Most women can easily drive after a colposcopy. Some women may feel sick but this generally passes in a short time.
It is better to avoid driving after a caesarean section. Also, there is a legal requirement that you do not drive for atleast 24 hours after a caesarean section.
Bleeding after delivery generally comes from the healing placental site, as well as the slow decrease in size of the uterus and this process may take 6 to 8 weeks. You can also notice blood loss as you breastfeed, because breastfeeding releases hormones that make the uterus contract and this contraction may feel like a period cramp.
However, your bleeding should not be heavier than a period.
Although flying is not of great risk to pregnancy, it is better to avoid it in the last month of pregnancy. Both pregnancy as well as long-haul flights are individually risks for DVT (blood clots in the leg). Therefore, this must be discussed.
Another important factor in this question is the destination to which you would be flying. Flying within Australia & NZ is safe.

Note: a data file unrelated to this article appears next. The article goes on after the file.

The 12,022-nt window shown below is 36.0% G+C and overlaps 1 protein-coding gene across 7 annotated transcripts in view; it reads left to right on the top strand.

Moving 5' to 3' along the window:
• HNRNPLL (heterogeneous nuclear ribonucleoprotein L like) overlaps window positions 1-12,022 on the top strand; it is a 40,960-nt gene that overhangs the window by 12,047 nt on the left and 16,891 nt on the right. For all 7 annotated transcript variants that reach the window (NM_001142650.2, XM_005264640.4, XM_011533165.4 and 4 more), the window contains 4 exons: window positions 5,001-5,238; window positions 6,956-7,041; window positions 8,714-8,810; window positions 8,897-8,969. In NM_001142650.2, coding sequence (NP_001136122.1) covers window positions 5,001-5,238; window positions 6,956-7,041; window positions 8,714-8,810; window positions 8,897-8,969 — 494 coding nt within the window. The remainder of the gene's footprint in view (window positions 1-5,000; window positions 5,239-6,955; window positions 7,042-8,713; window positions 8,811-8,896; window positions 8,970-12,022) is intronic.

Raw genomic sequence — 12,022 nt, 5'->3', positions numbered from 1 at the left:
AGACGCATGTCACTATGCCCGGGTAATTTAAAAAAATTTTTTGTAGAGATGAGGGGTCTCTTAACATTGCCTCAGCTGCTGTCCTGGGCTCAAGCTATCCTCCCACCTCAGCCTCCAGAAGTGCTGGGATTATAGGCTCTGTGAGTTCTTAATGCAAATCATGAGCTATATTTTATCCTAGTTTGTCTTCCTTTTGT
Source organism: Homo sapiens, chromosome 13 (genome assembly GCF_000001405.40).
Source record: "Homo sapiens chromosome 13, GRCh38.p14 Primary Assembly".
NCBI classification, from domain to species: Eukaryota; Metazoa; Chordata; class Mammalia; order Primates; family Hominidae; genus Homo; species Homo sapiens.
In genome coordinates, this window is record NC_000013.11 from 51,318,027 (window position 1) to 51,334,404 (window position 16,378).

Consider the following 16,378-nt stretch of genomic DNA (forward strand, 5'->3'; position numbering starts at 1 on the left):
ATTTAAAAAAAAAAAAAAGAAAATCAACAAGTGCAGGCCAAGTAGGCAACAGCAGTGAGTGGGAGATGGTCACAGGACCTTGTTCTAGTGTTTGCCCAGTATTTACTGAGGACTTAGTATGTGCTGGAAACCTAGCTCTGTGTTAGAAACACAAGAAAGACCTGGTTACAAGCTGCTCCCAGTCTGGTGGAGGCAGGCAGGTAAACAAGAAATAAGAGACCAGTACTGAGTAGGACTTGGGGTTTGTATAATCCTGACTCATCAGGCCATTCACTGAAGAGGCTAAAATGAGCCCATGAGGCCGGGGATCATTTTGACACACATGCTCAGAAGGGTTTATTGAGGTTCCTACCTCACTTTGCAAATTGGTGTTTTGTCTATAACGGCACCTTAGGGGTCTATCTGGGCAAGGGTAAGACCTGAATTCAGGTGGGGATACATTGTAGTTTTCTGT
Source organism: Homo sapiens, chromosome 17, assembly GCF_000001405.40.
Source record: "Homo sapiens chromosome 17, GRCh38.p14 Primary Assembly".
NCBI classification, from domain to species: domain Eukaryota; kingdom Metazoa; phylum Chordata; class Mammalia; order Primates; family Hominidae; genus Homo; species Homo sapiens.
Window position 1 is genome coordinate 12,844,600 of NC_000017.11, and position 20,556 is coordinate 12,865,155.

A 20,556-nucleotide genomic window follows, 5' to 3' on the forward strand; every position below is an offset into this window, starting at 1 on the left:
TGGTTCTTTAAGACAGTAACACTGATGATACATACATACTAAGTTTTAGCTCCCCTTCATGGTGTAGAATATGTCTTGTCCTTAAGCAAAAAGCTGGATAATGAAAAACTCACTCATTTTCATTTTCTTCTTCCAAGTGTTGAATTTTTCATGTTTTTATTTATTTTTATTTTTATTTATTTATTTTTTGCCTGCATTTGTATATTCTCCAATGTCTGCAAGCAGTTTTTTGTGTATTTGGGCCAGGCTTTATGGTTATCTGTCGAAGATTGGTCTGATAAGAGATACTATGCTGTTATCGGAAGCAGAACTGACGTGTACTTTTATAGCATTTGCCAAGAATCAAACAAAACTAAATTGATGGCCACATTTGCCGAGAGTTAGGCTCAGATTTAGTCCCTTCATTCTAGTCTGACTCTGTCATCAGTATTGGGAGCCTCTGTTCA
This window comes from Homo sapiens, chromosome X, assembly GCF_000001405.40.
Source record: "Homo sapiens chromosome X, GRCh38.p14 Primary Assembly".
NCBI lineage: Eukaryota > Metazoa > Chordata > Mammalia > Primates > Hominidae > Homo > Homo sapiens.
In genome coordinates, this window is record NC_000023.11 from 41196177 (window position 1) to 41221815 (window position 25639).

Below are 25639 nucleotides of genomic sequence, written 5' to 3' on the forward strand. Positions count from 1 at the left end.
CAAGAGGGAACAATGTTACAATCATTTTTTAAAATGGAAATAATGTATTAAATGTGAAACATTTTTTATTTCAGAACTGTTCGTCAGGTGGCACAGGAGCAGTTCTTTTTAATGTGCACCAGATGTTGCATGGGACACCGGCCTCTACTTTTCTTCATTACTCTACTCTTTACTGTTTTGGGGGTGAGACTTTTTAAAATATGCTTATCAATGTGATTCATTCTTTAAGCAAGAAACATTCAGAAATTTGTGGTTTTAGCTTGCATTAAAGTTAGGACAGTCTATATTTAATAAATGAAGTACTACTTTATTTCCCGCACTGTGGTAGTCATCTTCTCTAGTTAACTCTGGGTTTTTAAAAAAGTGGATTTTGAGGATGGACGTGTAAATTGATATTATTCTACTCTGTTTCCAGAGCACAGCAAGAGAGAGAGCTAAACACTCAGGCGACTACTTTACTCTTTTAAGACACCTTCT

- A current referral from your GP
- Your medicare card as well as private health insurance details
- Blood test or ultrasound results
Dr. Jyoti is employed as a consultant staff specialist in the department of Obstetrics & Gynaecology at the Sunshine Hospital in Victoria.
Currently Dr Jyoti is available for private outpatient consultation for antenatal care & gynaecological conditions at Western Specialist Centre, 131, Main Road W, St. Albans & will also commence at ‘My OBG’ at St Vincent Private hospital in Werribee from March 2018.
The referral allows claims to be made from Medicare as well as health fund. Referrals are valid for 12 months from the day of the first appointment.